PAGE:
My work is largely moored in the real world. All of the paintings, and most of the prints (except the three series of abstract monoprints “clean coal”, “beach day”, and “spherical”) are directly derived from my photographs. Of a landscape. At some scale. What seems to catch my eye are situations where disorder (nature) and order (geometry) collide. I capture many images as I walk down the street, and when I travel. The selection of source images starts an internal process of investigation. The effort is to uncover the essential interest that motivated the capture of the scene. As the work progresses, I attempt to recover, enhance and demonstrate that motivation.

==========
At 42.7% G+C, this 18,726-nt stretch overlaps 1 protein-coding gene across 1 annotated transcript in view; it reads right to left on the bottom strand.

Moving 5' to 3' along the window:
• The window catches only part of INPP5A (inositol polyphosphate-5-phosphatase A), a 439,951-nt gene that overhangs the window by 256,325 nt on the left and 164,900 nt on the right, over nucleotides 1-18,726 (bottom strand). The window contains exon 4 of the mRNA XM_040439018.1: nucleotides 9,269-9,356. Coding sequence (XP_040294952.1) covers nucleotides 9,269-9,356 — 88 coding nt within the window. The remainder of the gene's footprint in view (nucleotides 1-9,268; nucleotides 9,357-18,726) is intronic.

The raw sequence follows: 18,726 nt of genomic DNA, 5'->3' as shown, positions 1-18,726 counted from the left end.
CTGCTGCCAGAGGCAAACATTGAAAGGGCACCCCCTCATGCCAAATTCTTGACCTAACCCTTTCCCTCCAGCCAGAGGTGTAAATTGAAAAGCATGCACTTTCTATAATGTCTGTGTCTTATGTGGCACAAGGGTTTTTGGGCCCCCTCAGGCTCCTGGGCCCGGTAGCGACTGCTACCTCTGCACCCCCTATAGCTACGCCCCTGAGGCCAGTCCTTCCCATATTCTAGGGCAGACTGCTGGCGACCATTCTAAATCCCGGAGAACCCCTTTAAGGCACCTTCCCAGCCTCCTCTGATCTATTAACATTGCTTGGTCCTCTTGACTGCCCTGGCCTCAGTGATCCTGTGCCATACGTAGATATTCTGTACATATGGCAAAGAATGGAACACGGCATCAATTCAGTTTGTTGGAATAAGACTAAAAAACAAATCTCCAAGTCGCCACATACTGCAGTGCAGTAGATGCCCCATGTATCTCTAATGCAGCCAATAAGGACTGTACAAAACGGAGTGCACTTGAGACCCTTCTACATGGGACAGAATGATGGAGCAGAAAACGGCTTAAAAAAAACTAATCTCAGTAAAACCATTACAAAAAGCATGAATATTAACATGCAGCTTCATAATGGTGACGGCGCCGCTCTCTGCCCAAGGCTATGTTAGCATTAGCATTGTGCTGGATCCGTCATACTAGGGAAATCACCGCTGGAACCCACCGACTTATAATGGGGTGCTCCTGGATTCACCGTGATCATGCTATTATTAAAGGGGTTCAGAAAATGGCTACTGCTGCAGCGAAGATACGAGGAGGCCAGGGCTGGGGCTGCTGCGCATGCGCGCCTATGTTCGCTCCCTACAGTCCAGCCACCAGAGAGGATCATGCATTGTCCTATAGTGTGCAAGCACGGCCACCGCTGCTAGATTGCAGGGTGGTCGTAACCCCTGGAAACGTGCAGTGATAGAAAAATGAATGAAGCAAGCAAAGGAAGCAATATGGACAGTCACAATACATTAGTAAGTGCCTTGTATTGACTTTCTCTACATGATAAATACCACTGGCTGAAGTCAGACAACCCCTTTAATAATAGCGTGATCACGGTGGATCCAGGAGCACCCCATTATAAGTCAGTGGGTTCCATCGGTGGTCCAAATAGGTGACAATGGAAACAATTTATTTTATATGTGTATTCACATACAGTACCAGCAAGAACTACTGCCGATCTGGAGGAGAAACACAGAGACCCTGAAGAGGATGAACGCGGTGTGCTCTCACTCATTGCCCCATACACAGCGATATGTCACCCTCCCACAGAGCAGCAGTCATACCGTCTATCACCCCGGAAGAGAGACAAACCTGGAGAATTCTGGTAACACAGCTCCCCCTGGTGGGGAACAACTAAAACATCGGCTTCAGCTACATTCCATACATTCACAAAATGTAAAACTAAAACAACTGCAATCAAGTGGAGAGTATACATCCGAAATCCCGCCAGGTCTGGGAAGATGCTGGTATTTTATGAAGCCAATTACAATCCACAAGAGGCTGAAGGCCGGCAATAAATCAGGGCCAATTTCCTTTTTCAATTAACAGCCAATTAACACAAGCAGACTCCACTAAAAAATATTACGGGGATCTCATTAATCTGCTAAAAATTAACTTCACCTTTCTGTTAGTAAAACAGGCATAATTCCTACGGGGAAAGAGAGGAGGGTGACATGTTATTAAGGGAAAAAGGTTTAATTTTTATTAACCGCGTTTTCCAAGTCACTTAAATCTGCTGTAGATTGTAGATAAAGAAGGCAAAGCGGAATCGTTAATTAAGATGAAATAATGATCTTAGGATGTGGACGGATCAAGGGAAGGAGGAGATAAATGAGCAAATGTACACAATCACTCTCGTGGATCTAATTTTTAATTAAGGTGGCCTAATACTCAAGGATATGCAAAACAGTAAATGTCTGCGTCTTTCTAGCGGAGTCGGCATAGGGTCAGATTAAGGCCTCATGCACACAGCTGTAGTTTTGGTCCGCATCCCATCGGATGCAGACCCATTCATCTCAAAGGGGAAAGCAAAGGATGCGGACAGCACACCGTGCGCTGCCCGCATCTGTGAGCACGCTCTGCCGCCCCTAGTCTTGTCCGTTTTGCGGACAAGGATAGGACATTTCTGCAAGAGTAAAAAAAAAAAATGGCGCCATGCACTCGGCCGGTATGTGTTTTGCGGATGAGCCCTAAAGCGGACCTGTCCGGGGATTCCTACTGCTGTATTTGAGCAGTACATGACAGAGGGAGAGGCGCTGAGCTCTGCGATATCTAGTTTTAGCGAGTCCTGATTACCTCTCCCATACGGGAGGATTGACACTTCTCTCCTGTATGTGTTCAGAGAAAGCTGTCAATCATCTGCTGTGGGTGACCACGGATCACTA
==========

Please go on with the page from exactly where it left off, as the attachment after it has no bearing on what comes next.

Digital manipulation of the original image yields masks, stencils, and carborundum plates. The final work emerges from combinations of these components. Additional collagraphic elements and direct manipulation of the ink or paint are part of the process. Detail is reduced as the work progresses in order to reduce distraction and to provide room for the viewer to relate the work to their own experience.
The paintings are more traditionally focused on the geometric or formal aspects of the view – but contrasts in size, direction or misdirection of sight lines motivate my interest. The work is a manifestation of sharing this visual attraction, an explication of my effort to rediscover why I noticed the frame in the first place.
Current prints mostly derive from photos of the inevitable degradation of built structure, specifically cracks and dislocations in sidewalks. I insist that the force behind the work is strictly based on the forms in the original photos, but of course the originals admit to stories of time, renewal, change, and the persistence of the chaotic.